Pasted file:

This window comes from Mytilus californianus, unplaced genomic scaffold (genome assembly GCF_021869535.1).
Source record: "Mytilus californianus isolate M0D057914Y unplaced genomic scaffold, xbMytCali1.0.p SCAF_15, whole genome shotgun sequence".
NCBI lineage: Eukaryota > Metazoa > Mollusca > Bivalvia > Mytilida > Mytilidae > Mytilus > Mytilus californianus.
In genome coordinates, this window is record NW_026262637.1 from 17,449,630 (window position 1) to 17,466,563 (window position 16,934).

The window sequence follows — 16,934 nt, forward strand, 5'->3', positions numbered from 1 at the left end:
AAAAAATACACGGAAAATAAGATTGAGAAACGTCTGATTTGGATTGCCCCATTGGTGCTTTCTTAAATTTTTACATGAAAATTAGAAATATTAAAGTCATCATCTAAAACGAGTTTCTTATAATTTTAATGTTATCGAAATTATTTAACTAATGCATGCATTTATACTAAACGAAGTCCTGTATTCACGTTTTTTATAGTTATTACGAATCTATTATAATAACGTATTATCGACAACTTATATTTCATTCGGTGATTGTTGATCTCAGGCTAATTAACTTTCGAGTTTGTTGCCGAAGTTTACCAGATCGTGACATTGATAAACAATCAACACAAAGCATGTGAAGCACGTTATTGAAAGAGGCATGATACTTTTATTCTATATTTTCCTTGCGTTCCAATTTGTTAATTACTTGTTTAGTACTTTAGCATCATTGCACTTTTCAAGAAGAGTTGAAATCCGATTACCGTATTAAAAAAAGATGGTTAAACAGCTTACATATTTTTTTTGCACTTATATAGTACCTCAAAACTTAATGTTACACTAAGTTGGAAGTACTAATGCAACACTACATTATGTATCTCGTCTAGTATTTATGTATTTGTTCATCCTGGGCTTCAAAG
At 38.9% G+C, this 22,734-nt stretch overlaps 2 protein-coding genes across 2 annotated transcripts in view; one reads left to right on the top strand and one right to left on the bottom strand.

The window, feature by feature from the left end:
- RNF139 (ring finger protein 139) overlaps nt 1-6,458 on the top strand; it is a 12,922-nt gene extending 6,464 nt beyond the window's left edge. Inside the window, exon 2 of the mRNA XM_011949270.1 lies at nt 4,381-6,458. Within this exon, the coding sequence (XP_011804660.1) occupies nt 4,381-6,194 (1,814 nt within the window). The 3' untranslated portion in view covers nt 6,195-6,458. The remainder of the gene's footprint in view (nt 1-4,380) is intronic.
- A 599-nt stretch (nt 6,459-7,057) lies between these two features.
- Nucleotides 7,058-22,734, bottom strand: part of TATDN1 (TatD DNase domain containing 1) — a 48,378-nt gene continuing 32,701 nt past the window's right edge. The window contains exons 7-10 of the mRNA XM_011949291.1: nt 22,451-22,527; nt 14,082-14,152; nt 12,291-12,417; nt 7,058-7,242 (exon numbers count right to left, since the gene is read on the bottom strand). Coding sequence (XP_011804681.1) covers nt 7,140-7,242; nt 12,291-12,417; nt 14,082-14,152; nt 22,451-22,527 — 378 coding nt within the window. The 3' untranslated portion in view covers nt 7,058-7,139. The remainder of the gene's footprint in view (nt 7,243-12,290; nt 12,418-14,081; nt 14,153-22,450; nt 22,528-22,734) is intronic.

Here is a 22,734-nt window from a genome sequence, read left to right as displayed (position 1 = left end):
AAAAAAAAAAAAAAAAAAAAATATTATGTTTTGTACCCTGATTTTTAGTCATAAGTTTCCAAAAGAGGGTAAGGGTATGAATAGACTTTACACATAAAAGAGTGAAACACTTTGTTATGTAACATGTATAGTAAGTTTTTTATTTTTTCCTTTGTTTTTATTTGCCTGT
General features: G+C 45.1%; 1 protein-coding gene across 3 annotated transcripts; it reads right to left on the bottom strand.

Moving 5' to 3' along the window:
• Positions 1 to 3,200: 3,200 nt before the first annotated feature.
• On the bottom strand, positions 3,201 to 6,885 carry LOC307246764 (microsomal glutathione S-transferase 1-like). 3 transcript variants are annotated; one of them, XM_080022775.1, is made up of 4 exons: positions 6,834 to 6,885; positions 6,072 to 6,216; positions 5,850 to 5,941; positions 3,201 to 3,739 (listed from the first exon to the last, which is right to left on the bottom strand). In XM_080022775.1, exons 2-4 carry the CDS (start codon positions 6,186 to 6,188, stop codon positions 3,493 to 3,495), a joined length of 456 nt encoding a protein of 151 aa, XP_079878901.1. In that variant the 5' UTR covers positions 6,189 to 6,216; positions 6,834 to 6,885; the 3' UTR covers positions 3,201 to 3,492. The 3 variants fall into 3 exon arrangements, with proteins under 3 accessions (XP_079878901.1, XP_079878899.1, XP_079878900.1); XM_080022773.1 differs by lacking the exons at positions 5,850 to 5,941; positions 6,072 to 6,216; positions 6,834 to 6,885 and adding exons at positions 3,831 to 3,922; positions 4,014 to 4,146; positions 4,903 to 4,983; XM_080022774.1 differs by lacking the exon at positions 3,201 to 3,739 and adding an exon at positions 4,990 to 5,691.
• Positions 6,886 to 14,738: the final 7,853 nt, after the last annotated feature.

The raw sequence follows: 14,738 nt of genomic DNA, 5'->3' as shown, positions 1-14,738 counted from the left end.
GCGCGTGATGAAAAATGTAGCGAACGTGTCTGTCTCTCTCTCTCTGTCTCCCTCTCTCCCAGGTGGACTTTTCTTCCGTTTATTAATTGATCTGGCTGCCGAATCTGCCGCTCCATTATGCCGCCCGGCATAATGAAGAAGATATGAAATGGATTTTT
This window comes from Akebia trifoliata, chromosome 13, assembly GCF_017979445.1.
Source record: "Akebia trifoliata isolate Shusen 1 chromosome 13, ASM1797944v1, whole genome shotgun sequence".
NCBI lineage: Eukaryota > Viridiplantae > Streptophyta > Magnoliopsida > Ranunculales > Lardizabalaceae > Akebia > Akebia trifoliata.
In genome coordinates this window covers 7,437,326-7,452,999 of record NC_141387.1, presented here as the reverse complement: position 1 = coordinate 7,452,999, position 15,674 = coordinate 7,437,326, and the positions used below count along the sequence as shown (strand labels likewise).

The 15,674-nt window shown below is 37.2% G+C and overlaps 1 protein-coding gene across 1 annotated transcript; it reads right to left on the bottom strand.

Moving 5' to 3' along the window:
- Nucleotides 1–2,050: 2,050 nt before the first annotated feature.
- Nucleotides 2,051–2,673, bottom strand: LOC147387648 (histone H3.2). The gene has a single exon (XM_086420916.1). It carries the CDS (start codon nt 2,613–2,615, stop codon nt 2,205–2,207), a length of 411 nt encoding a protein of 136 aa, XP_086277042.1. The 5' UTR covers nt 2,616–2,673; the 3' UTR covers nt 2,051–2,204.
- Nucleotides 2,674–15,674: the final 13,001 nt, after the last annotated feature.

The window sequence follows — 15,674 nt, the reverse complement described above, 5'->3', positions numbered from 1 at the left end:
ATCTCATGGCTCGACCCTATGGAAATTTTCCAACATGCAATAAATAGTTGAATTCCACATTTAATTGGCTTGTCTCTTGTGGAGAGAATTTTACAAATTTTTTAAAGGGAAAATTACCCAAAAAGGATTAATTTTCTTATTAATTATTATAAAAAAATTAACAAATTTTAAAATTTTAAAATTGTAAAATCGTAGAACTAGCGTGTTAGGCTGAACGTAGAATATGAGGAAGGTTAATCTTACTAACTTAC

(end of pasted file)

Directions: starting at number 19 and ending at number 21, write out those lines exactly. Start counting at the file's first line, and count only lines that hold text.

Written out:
The raw sequence follows: 14,738 nt of genomic DNA, 5'->3' as shown, positions 1-14,738 counted from the left end.
GCGCGTGATGAAAAATGTAGCGAACGTGTCTGTCTCTCTCTCTCTGTCTCCCTCTCTCCCAGGTGGACTTTTCTTCCGTTTATTAATTGATCTGGCTGCCGAATCTGCCGCTCCATTATGCCGCCCGGCATAATGAAGAAGATATGAAATGGATTTTT
This window comes from Akebia trifoliata, chromosome 13, assembly GCF_017979445.1.